The other types of crossing you might come across are pelican and puffin crossings, which are the same as toucan crossing, but without the green bike symbol. You are not meant to cycle across one of these – you have to dismount. They are just for pedestrians. However, they only govern going straight across to the other side, presumably not to turn left or right (see above for toucan crossings). Strangely, on a toucan crossing, a red man means you can still cycle across if you want, but on a pelican crossing you can’t.

Road junction and access layouts vary enormously across the network too. In some places, it has been properly thought out and it’s very clear how to get from road to path, or vice versa. You can turn left from Teviot Place onto Middle Meadow Walk, for example, when the traffic lights are red because the entrance to the path is before the white line (although there is not much on the ground to warn pedestrians that cyclists might be coming past) . But do the same at Brougham Place means going through a red light, as the entrance to the path is after the white line (although there is another, more ambiguous way of joining this route 3 metres before).

To turn right from Lauriston Place onto Middle Meadow Walk is problematic – there is no formal designated way of doing this, but it doesn’t say you can’t and there are no cycle traffic lights controlling southbound cyclists, which there are for northbound. So someone heading south could be fined for going through the red light, but someone having turned right from Lauriston Place and crossing Teviot Place presumably can’t as there aren’t any lights to go through. In Google street view, there is even a cyclist about to do this manoeuvre – the red tarmac beneath him is not a cycle facility though, it’s what’s left of road markings for ambulances for the old Royal Infirmary.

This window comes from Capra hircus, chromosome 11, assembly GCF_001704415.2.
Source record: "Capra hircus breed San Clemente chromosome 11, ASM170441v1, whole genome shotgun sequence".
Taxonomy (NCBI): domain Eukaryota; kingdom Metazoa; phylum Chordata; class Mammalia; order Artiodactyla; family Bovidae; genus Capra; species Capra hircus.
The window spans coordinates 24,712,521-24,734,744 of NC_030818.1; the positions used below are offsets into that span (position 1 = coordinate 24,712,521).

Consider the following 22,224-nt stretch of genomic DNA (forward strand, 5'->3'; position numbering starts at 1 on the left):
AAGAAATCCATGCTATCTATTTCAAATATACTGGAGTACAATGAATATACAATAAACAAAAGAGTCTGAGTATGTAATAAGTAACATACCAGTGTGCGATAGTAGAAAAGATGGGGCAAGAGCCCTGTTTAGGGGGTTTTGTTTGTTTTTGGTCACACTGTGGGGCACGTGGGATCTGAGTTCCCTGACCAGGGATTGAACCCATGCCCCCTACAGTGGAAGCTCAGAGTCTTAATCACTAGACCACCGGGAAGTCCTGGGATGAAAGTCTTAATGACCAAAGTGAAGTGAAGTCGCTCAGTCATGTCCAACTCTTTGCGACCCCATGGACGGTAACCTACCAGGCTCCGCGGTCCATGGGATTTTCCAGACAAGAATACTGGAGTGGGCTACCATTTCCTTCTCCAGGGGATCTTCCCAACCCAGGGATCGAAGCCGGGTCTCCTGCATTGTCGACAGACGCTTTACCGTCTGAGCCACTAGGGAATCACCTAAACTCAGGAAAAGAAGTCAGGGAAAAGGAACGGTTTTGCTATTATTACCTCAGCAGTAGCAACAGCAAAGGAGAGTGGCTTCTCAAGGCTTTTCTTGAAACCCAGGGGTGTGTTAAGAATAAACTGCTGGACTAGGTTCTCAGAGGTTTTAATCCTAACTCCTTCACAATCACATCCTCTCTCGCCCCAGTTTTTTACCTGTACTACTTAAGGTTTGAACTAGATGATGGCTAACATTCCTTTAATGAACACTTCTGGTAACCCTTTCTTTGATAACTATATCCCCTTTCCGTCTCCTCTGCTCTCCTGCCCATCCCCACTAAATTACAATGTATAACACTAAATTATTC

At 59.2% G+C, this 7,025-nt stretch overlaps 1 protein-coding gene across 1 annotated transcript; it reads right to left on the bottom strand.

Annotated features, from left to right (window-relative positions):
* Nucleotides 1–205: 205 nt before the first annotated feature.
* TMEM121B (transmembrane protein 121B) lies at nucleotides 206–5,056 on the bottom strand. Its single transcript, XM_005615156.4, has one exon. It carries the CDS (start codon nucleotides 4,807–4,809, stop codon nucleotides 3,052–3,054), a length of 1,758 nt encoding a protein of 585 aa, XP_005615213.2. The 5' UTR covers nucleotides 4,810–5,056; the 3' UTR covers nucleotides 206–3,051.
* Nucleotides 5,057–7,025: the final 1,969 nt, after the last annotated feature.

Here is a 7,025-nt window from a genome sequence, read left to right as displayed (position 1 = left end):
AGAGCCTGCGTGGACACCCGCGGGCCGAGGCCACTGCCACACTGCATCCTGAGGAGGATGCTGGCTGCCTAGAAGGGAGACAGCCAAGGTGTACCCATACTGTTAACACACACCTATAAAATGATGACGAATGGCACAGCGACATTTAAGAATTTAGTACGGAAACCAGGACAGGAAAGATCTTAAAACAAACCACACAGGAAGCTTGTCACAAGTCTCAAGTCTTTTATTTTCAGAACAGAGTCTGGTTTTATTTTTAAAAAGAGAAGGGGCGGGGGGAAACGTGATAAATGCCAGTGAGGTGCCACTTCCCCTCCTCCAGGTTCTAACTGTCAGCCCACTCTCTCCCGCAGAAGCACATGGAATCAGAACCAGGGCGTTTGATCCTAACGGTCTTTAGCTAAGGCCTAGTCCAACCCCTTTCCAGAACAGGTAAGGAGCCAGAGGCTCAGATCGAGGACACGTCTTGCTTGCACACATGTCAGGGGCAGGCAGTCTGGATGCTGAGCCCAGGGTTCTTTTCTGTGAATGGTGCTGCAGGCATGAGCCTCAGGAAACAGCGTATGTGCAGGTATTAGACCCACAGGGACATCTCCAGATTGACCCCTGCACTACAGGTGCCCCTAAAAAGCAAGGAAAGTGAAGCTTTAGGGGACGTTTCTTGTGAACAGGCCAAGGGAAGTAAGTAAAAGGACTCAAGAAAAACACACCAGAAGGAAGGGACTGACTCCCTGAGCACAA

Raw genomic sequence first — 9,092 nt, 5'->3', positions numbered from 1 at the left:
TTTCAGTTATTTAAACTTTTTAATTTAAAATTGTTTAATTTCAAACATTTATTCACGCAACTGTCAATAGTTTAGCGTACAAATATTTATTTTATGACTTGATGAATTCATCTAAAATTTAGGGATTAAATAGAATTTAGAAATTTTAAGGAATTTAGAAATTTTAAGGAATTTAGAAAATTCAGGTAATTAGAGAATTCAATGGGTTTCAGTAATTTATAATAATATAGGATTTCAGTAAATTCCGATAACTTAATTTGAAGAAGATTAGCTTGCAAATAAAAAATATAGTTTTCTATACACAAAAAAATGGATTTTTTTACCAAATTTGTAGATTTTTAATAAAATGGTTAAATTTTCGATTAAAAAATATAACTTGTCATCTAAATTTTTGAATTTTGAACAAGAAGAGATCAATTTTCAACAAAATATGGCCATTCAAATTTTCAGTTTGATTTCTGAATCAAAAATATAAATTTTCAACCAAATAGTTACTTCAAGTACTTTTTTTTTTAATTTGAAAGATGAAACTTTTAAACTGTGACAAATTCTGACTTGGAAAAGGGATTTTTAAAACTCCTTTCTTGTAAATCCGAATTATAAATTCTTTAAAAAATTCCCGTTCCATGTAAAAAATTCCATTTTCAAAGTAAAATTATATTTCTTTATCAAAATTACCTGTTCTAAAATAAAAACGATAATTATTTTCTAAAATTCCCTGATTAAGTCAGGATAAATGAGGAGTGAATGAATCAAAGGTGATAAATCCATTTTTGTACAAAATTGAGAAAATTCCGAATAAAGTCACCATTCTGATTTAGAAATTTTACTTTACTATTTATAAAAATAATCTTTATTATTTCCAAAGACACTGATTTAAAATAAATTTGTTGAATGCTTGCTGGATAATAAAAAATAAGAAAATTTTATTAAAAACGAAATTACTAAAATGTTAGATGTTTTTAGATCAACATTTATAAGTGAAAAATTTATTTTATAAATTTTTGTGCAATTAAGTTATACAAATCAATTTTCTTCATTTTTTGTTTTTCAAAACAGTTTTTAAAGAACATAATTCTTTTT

At Trinity Crescent, where the path is intercepted by the A901, there are no lights for either pedestrians or cyclists, so to leave the route and join the road, you find yourself between sets of lights and on a blind corner. To get to the other side of the cycle route, you have to gamble that it’s safe.

A bizarre set of cycle crossing lights can be found at Fountainbridge. To go south/straight on from Gardiner’s Crescent to join the canal path means going straight ahead whilst car traffic is turning left. Only cyclists are going straight on, and blindly abiding by the red-painted cycle lane, especially when the lights are green, is dangerous. Here danger has been designed in from the start. The pedestrian crossing to the east of the end of Gardiner’s Crescent is a toucan crossing, meaning cyclists can use it too – but there is no way of getting from the road to this crossing without jumping up a high kerb and then cycling on the pavement. Despite there being a toucan crossing with cycle symbols on the lights, there is nothing to suggest that cycling on the pavement is legal here. And for those coming off of the canal path, there is no proper way of joining the road at all.

There are no doubt many more examples of confusing and different types of crossing around the network. Please post them!